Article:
Young naval cadets proudly assemble at Sooke’s first cenotaph placement in 1920.

Young naval cadets proudly assemble at Sooke’s first cenotaph placement in 1920.

SOOKE HISTORY: Cadets at cenotaph, 1920

The monument stood on the corner of the large farm of John and Margaret Murray

By Elida Peers

The southeast corner of Sooke’s busiest intersection hosted Sooke’s proud cenotaph in 1920 and during the next three decades. We wish that we could identify the young naval cadets and their leader in this photo, but so far haven’t been able to do so. If anyone can help, please contact us.

While the fence-protected cenotaph at the corner of Murray and Sooke roads was framed by evergreen trees in this photo, the far background may not be readily visible, though it is actually the outline of Mount Maguire in East Sooke. Possibly the reason for the fence may have been as protection from roaming domestic cattle and other animals as there was no pound law until much later on.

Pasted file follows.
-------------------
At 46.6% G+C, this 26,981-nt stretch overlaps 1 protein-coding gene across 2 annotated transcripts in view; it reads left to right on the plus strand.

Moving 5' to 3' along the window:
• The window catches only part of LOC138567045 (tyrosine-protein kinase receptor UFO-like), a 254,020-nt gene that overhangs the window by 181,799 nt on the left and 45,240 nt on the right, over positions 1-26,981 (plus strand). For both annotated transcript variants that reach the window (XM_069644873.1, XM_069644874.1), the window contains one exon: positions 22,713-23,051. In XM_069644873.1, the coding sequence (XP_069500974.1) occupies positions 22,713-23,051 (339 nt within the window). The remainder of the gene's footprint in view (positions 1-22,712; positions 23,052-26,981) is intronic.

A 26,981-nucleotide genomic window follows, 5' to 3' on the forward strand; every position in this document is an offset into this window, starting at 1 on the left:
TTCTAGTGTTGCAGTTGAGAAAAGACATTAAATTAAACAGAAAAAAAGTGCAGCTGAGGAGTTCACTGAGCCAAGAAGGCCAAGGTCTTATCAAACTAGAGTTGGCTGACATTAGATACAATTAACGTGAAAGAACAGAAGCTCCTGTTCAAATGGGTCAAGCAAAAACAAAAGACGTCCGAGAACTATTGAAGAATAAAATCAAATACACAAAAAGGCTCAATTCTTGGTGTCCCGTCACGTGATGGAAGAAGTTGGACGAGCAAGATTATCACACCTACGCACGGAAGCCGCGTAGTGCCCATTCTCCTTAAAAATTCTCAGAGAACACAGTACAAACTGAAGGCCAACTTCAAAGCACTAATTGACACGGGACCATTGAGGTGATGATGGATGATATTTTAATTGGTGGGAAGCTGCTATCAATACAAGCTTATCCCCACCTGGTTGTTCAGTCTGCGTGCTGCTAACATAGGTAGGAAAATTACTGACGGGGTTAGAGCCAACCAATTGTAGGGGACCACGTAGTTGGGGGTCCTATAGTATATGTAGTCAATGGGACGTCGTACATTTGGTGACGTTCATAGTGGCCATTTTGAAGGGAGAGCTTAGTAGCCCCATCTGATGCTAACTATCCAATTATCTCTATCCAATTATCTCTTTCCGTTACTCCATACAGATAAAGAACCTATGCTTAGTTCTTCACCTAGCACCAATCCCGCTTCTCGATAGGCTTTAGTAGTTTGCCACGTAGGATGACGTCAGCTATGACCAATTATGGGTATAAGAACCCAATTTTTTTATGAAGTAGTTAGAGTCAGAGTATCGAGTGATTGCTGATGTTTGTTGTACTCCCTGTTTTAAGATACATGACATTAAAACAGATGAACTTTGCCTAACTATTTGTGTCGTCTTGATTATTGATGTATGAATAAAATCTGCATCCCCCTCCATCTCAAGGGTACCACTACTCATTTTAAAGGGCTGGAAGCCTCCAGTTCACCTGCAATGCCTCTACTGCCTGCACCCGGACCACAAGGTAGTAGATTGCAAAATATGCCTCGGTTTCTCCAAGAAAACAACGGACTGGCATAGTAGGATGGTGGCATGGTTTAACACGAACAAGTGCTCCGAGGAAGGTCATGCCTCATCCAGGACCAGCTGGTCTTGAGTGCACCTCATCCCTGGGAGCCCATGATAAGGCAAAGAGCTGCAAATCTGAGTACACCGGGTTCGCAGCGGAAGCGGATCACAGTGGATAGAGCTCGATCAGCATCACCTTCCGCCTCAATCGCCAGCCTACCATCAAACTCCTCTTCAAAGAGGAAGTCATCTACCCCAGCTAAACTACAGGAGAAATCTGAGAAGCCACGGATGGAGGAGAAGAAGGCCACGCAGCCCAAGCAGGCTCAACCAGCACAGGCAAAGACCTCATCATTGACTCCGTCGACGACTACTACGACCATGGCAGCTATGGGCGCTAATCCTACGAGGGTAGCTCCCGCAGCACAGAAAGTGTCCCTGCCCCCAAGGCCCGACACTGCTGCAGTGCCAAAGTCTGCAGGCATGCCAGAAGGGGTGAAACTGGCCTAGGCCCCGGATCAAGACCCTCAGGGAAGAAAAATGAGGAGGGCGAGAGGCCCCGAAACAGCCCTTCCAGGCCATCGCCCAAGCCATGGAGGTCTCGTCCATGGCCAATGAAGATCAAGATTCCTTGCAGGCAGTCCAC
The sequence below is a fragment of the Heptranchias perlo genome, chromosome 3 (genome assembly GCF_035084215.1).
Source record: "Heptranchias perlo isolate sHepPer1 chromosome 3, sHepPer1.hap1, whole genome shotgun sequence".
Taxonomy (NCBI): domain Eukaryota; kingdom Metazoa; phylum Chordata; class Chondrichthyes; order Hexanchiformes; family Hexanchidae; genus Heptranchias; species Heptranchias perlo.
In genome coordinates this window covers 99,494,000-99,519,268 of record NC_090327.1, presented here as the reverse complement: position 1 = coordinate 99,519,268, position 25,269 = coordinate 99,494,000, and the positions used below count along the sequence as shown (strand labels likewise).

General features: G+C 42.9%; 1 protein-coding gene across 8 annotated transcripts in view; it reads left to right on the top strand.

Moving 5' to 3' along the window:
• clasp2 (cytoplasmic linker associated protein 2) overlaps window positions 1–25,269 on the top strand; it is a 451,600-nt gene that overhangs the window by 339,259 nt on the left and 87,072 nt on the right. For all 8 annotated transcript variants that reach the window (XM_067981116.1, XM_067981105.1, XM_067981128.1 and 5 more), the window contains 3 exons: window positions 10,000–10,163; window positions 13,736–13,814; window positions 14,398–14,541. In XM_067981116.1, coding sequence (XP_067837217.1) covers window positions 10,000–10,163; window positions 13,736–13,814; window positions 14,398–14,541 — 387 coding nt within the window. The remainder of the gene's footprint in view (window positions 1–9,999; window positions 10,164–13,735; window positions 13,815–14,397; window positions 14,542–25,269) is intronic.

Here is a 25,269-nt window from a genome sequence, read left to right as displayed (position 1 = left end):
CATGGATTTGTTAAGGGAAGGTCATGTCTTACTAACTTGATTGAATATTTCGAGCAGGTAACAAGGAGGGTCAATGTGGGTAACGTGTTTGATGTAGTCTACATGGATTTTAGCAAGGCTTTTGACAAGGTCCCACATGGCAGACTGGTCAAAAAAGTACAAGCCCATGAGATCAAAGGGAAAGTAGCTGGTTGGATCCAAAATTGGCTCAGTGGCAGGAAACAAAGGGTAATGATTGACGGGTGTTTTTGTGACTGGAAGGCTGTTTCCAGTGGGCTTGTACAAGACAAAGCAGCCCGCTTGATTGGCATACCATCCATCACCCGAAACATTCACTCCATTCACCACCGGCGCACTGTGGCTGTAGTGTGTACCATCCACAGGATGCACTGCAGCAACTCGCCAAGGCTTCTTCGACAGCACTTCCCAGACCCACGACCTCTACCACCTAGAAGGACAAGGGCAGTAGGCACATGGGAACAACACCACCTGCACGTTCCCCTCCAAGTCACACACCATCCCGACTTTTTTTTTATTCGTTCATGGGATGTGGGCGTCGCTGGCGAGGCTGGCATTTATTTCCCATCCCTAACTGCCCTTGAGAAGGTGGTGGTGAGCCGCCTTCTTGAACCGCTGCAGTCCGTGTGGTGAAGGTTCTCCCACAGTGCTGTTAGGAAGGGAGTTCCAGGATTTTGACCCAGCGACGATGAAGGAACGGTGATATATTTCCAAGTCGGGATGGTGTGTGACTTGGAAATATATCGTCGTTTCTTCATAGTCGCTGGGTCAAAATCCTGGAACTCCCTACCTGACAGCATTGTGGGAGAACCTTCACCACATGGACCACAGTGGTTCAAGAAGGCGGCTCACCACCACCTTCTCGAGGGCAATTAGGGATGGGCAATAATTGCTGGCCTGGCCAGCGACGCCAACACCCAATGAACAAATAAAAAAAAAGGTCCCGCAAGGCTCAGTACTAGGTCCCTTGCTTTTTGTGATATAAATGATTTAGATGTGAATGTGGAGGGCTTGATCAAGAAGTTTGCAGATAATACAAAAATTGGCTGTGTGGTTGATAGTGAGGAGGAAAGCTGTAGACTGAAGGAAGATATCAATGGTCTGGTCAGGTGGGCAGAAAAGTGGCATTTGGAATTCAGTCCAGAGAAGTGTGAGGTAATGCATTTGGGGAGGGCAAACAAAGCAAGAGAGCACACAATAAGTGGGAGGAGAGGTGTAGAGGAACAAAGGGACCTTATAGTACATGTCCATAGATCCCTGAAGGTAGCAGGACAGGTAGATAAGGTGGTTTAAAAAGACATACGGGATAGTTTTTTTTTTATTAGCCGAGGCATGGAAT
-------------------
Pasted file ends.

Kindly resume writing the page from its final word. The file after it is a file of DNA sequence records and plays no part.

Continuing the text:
The monument stood on the corner of the large farm of John and Margaret Murray, brother Tom and sister Janet Murray, acreage which much later was intersected by Lincroft, Goodmere and Horne roads. Recently, this street corner has been the site of several commercial and medical enterprises, which began with Dr. Norman Goodwin initiating a development there in the 1950s.

Today on Remembrance Day when we gather in central Sooke along the streets at this very corner and watch as the marching groups turn up onto Otter Point Road and onto Eustace to fall into place at the newest location of the cenotaph, I’m sure we reflect on the generations of patriotic Sooke-area citizens who have always continued to pay respect to the fallen and to those who protect us. Our population of course is much greater today; in 1920 there were but a few hundred souls here.

After the development of the property on the Murray Road corner, the cenotaph was re-located to the corner of Sheilds Road on Sooke Community Association land. This is the spot where the three-storey commercial building was erected a few years ago, after the cenotaph had been moved once again, to its present fine location on the grounds of the Sooke Branch No. 54 of the Royal Canadian Legion.

The photo came to us from the collection of Helen Welsh Yost, granddaughter of James Welsh, one of Sooke’s first settlers, who came here from Ireland in the 1860s.

•••

Elida Peers is the historian of Sooke Region Museum.

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